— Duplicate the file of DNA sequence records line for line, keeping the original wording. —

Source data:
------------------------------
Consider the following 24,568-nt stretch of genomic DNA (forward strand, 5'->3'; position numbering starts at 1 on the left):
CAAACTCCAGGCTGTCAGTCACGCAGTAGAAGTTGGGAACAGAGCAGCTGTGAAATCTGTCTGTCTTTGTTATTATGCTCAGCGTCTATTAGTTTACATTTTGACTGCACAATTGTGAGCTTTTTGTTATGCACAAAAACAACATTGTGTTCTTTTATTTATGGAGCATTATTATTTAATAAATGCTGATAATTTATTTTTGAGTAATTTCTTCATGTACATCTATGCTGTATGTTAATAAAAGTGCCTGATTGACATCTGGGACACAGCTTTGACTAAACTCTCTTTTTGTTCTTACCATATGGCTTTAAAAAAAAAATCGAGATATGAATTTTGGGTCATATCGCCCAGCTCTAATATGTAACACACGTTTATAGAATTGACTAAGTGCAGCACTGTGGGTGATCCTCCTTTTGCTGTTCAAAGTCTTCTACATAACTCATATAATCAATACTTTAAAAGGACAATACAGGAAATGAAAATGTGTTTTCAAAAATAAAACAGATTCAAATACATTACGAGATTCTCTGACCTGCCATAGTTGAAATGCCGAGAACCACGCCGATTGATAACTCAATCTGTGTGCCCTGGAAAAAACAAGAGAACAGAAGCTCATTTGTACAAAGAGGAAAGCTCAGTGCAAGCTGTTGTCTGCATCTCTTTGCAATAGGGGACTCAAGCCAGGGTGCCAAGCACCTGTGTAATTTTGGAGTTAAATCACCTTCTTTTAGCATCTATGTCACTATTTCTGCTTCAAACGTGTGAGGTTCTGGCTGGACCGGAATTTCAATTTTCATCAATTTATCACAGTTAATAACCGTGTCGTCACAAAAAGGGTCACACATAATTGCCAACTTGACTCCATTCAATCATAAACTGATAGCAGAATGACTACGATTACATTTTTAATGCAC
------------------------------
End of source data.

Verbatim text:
Consider the following 24,568-nt stretch of genomic DNA (forward strand, 5'->3'; position numbering starts at 1 on the left):
CAAACTCCAGGCTGTCAGTCACGCAGTAGAAGTTGGGAACAGAGCAGCTGTGAAATCTGTCTGTCTTTGTTATTATGCTCAGCGTCTATTAGTTTACATTTTGACTGCACAATTGTGAGCTTTTTGTTATGCACAAAAACAACATTGTGTTCTTTTATTTATGGAGCATTATTATTTAATAAATGCTGATAATTTATTTTTGAGTAATTTCTTCATGTACATCTATGCTGTATGTTAATAAAAGTGCCTGATTGACATCTGGGACACAGCTTTGACTAAACTCTCTTTTTGTTCTTACCATATGGCTTTAAAAAAAAAATCGAGATATGAATTTTGGGTCATATCGCCCAGCTCTAATATGTAACACACGTTTATAGAATTGACTAAGTGCAGCACTGTGGGTGATCCTCCTTTTGCTGTTCAAAGTCTTCTACATAACTCATATAATCAATACTTTAAAAGGACAATACAGGAAATGAAAATGTGTTTTCAAAAATAAAACAGATTCAAATACATTACGAGATTCTCTGACCTGCCATAGTTGAAATGCCGAGAACCACGCCGATTGATAACTCAATCTGTGTGCCCTGGAAAAAACAAGAGAACAGAAGCTCATTTGTACAAAGAGGAAAGCTCAGTGCAAGCTGTTGTCTGCATCTCTTTGCAATAGGGGACTCAAGCCAGGGTGCCAAGCACCTGTGTAATTTTGGAGTTAAATCACCTTCTTTTAGCATCTATGTCACTATTTCTGCTTCAAACGTGTGAGGTTCTGGCTGGACCGGAATTTCAATTTTCATCAATTTATCACAGTTAATAACCGTGTCGTCACAAAAAGGGTCACACATAATTGCCAACTTGACTCCATTCAATCATAAACTGATAGCAGAATGACTACGATTACATTTTTAATGCAC